VLF Phase Shifting

How does a VLF metal detector distinguish between different metals? It relies on a phenomenon known as phase shifting. Phase shift is the difference in timing between the transmitter coil's frequency and the frequency of the target object. This discrepancy can result from a couple of things:

  • Inductance - An object that conducts electricity easily (is inductive) is slow to react to changes in the current. You can think of inductance as a deep river: Change the amount of water flowing into the river and it takes some time before you see a difference.
  • Resistance - An object that does not conduct electricity easily (is resistive) is quick to react to changes in the current. Using our water analogy, resistance would be a small, shallow stream: Change the amount of water flowing into the stream and you notice a drop in the water level very quickly.

Basically, this means that an object with high inductance is going to have a larger phase shift, because it takes longer to alter its magnetic field. An object with high resistance is going to have a smaller phase shift.


Phase shift provides VLF-based metal detectors with a capability called discrimination. Since most metals vary in both inductance and resistance, a VLF metal detector examines the amount of phase shift, using a pair of electronic circuits called phase demodulators, and compares it with the average for a particular type of metal. The detector then notifies you with an audible tone or visual indicator as to what range of metals the object is likely to be in.

Many metal detectors even allow you to filter out (discriminate) objects above a certain phase-shift level. Usually, you can set the level of phase shift that is filtered, generally by adjusting a knob that increases or decreases the threshold. Another discrimination feature of VLF detectors is called notching. Essentially, a notch is a discrimination filter for a particular segment of phase shift. The detector will not only alert you to objects above this segment, as normal discrimination would, but also to objects below it.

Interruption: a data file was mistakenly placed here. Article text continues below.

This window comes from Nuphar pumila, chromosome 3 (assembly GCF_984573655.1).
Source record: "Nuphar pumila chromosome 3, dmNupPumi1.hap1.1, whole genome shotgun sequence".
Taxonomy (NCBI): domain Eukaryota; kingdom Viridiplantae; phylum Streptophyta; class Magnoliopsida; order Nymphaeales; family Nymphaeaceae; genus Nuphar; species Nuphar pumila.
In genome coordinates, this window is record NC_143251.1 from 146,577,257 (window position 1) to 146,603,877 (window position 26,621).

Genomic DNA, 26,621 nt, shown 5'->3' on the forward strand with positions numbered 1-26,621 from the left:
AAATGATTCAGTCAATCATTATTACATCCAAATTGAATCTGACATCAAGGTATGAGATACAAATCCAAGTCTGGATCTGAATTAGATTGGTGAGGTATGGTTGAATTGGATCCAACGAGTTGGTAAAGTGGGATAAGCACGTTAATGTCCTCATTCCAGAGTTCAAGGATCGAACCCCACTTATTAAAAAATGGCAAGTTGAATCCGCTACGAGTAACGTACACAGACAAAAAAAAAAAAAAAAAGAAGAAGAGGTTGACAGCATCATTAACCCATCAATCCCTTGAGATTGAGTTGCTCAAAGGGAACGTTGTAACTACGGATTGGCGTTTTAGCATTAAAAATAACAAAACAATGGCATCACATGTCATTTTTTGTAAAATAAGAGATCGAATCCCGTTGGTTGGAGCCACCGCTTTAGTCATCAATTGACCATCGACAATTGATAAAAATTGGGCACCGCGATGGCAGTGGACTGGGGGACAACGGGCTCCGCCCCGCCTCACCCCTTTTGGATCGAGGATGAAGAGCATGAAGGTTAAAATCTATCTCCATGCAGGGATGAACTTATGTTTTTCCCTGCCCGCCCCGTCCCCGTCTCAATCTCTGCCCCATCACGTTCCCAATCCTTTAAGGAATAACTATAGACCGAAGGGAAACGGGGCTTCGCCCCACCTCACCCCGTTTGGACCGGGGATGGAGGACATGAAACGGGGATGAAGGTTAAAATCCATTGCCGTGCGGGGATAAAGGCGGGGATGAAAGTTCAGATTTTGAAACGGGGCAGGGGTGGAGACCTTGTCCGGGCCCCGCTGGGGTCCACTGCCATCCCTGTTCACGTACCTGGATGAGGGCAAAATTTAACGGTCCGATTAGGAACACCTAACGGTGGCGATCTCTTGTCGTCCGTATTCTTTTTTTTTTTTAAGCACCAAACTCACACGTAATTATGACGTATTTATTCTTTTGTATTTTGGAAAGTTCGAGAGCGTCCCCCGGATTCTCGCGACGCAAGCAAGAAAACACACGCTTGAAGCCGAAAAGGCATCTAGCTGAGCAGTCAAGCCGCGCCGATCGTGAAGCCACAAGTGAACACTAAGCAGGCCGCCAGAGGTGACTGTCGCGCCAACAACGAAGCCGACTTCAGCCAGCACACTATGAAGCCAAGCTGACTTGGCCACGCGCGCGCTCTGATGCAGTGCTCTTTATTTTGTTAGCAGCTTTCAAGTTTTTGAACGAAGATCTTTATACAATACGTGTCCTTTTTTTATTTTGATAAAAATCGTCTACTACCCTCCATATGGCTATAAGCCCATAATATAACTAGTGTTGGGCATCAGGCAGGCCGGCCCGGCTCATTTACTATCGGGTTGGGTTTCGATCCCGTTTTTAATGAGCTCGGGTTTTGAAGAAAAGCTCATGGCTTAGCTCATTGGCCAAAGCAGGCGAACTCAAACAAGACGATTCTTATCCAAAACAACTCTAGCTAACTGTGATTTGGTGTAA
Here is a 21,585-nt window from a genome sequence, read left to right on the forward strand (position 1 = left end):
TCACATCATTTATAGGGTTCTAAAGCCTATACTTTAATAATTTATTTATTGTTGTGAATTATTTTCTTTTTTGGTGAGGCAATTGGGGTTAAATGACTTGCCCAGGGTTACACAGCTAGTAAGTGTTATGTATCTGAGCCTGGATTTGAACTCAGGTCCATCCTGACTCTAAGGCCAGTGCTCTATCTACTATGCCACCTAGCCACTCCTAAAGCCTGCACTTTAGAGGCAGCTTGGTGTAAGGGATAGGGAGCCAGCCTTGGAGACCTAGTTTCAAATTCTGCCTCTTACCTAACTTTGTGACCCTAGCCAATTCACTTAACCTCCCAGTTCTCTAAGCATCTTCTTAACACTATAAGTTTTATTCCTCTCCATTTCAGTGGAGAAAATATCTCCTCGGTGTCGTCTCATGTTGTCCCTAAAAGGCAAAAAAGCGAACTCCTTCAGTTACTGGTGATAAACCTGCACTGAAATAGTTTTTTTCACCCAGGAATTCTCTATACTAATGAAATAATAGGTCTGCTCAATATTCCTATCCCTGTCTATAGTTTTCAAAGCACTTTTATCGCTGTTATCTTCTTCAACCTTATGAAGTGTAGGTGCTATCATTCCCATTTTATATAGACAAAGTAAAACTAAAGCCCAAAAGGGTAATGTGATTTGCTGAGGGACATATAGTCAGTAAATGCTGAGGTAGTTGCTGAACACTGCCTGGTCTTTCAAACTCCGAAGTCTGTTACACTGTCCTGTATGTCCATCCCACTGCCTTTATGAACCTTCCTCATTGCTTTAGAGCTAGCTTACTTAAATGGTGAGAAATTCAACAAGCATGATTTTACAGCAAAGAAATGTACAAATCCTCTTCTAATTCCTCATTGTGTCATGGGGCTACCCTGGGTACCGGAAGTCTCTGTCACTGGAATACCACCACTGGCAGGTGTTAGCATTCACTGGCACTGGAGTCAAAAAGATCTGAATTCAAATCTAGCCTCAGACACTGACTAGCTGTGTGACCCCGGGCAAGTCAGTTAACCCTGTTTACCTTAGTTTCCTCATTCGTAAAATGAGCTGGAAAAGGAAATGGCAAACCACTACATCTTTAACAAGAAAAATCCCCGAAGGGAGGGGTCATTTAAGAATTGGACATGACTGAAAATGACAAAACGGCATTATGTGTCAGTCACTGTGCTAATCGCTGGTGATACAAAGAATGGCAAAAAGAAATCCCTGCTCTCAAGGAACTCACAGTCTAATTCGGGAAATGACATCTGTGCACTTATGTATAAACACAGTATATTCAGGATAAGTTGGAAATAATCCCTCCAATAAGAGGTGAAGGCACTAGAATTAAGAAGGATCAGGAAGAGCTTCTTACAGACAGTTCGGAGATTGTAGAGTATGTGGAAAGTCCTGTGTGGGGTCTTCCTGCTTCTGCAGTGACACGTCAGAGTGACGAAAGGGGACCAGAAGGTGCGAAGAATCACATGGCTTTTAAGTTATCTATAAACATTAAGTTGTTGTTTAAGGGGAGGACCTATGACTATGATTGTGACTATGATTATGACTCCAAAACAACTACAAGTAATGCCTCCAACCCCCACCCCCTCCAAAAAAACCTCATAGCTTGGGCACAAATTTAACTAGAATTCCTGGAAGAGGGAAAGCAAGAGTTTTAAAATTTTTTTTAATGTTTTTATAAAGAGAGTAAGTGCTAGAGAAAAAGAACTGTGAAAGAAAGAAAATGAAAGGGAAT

Advanced detectors even allow you to program multiple notches. For example, you could set the detector to disregard objects that have a phase shift comparable to a soda-can tab or a small nail. The disadvantage of discrimination and notching is that many valuable items might be filtered out because their phase shift is similar to that of "junk." But, if you know that you are looking for a specific type of object, these features can be extremely useful.


PI Technology

This Garrett metal detector uses pulse induction.
Photo courtesy Garrett Electronics

A less common form of metal detector is based on pulse induction (PI). Unlike VLF, PI systems may use a single coil as both transmitter and receiver, or they may have two or even three coils working together. This technology sends powerful, short bursts (pulses) of current through a coil of wire. Each pulse generates a brief magnetic field. When the pulse ends, the magnetic field reverses polarity and collapses very suddenly, resulting in a sharp electrical spike. This spike lasts a few microseconds (millionths of a second) and causes another current to run through the coil. This current is called the reflected pulse and is extremely short, lasting only about 30 microseconds. Another pulse is then sent and the process repeats. A typical PI-based metal detector sends about 100 pulses per second, but the number can vary greatly based on the manufacturer and model, ranging from a couple of dozen pulses per second to over a thousand.

If the metal detector is over a metal object, the pulse creates an opposite magnetic field in the object. When the pulse's magnetic field collapses, causing the reflected pulse, the magnetic field of the object makes it take longer for the reflected pulse to completely disappear. This process works something like echoes: If you yell in a room with only a few hard surfaces, you probably hear only a very brief echo, or you may not hear one at all; but if you yell in a room with a lot of hard surfaces, the echo lasts longer. In a PI metal detector, the magnetic fields from target objects add their "echo" to the reflected pulse, making it last a fraction longer than it would without them.


A sampling circuit in the metal detector is set to monitor the length of the reflected pulse. By comparing it to the expected length, the circuit can determine if another magnetic field has caused the reflected pulse to take longer to decay. If the decay of the reflected pulse takes more than a few microseconds longer than normal, there is probably a metal object interfering with it.

The sampling circuit sends the tiny, weak signals that it monitors to a device call an integrator. The integrator reads the signals from the sampling circuit, amplifying and converting them to direct current (DC). The direct current's voltage is connected to an audio circuit, where it is changed into a tone that the metal detector uses to indicate that a target object has been found.